Monday, 13 June 2016

Social Divide: From Singapore’s Alice Fong To Taiwan’s Hung Su-chu (洪素珠)

Social Divide: From Singapore’s Alice Fong To Taiwan’s Hung Su-chu (洪素珠)

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The Singapore story

Many years ago, then Prime Minister Goh Chok Tong aimed to make Singapore a Gracious Society. However, from the infamous story of Alice Fong, it proves we are really very far away from the gracious society. Goh’s Marine Parade GRC teammate, Minister for Social and Family Development Tan Chuan-Jin commented in his Facebook that he has slammed the woman, Alice Fong, who shouted at the deaf-mute foodcourt cleaner. Mr Tan said, “whether you have flu or not, or if a person is disabled or not, one shouldn’t have behaved in the way the woman did. Respect our fellow workers.” Tan also reminded Singaporeans to be conscious how we interact with one another.

Is this enough?

It sounds like another calling of Gracious Society. But it has not touched on the basic philosophy: hate culture and social divide. As I have explained in previous post on ‘Chinese Helicopter’ that the PAP has consistently promoting a social divide and hate culture.  In the early time of independence, they targeted the Chinese educated Singaporeans. This leads to the emergence of ‘Chinese Helicopter’. After the PAP has successfully tackled the Chinese educated problem, they shift their focus to English educated Singaporeans, first the pro-workers student leaders, then the so-called “Marxist Conspiracy”. When they import more and more foreigners, they shift the target to local Singaporeans who ‘are lazy, not hungry enough, demand freedom, liberal, high pay, want transparency…’.

There is no stopping of ‘hate’ promotion in Singapore.  Always in Singapore society, if you act against the PAP, you are subject to some kinds of discrimination - academic  failures (e.g ITE), political failures (like Chee Soon Juan), or not up to standard as compared to foreigners, etc.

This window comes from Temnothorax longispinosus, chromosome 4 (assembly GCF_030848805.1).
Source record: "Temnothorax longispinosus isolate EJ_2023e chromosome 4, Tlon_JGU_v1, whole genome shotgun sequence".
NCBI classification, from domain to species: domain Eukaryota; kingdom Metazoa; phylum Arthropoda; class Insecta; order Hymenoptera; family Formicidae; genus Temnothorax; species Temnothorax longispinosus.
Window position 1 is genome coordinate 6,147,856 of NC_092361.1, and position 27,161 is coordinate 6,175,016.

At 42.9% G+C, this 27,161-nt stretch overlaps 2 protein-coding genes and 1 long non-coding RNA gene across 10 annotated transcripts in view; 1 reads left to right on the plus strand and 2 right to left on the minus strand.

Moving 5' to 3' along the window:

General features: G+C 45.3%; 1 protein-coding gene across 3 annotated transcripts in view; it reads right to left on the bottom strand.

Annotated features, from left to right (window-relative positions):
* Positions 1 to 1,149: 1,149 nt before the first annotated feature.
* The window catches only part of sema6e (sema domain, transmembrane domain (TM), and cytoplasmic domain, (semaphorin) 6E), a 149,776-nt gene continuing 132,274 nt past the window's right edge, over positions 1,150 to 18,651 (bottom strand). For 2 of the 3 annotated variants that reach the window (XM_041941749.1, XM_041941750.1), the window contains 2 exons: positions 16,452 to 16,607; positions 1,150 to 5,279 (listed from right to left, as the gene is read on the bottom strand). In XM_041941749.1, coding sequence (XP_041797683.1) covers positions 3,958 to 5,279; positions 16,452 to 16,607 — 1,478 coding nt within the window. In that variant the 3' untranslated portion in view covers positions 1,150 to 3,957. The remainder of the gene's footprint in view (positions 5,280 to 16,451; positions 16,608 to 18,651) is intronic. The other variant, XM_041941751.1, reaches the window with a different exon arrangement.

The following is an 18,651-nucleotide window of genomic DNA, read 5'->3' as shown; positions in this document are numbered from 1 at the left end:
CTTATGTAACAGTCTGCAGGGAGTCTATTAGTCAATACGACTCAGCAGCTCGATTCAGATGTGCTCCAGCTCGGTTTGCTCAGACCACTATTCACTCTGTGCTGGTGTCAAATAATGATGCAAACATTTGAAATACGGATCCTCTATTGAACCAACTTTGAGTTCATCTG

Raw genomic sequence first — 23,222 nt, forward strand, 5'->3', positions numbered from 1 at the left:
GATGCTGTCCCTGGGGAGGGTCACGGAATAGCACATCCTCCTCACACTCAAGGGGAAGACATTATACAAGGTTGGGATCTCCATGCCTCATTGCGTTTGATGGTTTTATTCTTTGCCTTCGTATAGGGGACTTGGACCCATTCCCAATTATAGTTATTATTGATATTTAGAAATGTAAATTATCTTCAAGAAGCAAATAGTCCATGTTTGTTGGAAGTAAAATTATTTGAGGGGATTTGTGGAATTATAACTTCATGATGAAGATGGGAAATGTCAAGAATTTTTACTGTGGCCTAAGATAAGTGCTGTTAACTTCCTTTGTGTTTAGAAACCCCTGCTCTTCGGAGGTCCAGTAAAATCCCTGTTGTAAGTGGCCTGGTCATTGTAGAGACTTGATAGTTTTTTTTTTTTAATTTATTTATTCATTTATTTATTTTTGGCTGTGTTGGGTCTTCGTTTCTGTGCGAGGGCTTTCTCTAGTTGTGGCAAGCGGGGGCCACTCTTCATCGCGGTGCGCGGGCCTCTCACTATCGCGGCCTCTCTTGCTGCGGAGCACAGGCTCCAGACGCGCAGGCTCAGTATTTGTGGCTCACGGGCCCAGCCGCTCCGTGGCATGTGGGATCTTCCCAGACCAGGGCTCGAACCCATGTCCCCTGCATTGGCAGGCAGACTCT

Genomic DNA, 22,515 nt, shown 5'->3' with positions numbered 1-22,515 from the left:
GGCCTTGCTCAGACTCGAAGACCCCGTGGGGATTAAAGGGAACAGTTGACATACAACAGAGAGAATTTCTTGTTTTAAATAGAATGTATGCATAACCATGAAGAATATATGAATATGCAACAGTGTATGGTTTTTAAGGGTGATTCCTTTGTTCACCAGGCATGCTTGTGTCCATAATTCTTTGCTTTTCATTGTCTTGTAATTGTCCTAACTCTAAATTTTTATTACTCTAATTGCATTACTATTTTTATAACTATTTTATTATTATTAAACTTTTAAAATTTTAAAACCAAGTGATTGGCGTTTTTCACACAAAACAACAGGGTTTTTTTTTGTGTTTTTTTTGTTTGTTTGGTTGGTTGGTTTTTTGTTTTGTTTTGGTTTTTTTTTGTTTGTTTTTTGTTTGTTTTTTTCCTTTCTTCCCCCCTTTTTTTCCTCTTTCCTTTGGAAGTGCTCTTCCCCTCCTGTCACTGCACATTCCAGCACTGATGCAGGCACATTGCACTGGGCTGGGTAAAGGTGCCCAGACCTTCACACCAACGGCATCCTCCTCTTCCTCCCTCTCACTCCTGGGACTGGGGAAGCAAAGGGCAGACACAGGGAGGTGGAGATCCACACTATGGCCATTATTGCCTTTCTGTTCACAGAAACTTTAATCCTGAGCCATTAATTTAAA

The Taiwan story

Hung Su-chu is now the public enemy number one in Taiwan. Both the ruling party, Democratic Progressive Party (DPP) and the oppositions criticized her.  Here is her story in brief:

[The clip, posted on Facebook on Thursday by Hung Su-chu (洪素珠), a contributor to the People Post (PeoPo) citizen journalist platform operated by Public Television Service (PTS), shows Hung chasing an elderly Mainlander man at the 228 Memorial Park in the southern port city.
Off screen, Hung asks the man why he came to Taiwan. The man responds that he came in 1950 with his parents. Hung then starts yelling at the Chinese man and accuses Mainlanders of living off the Taiwanese. After she tells him he should go back to China, the man responds, “I live here, I have an identification card of the Republic of China.”
“I work here, and have contributed to this land,” he continues. “Why would I go back?”
“I do not want you Chinese people in Taiwan,” she screams.]


Political motivated ‘hate and social divide’ in Singapore

Alice Fong incident will likely be a non-event after a few months. The PAP social engineering machinery, through both mainstream media and social media, will have the capability to accomplish the job. However, will the political motivated ‘hate and social divide’ go away? Most likely not.

So do the DPP in Taiwan.

Relatively speaking our ‘hate’ situation is still not as bad as in Taiwan. However, the Taiwan experience serves as a reminder to Singaporeans. Political parties, searching for power like DPP or fighting to remain in power like the PAP or UNMO, will always like to engage in ‘hate’ and ‘social divide’ political campaigns.    

For this, we must give credit to Singapore oppositions, especially the main political parties, like Workers’ Party or Singapore Democratic Party.  They are always subjected to the ‘hate’ campaigns, for example, failures, inexperience, lack of management skills, infighting, never consider long-term interest, scoring political points, polarization etc.

On the contrary, Singapore oppositions seldom fight back with the same ‘hate’ messages. Perhaps, thanks to the PAP, they are limited by media exposure due to the press control in Singapore?  


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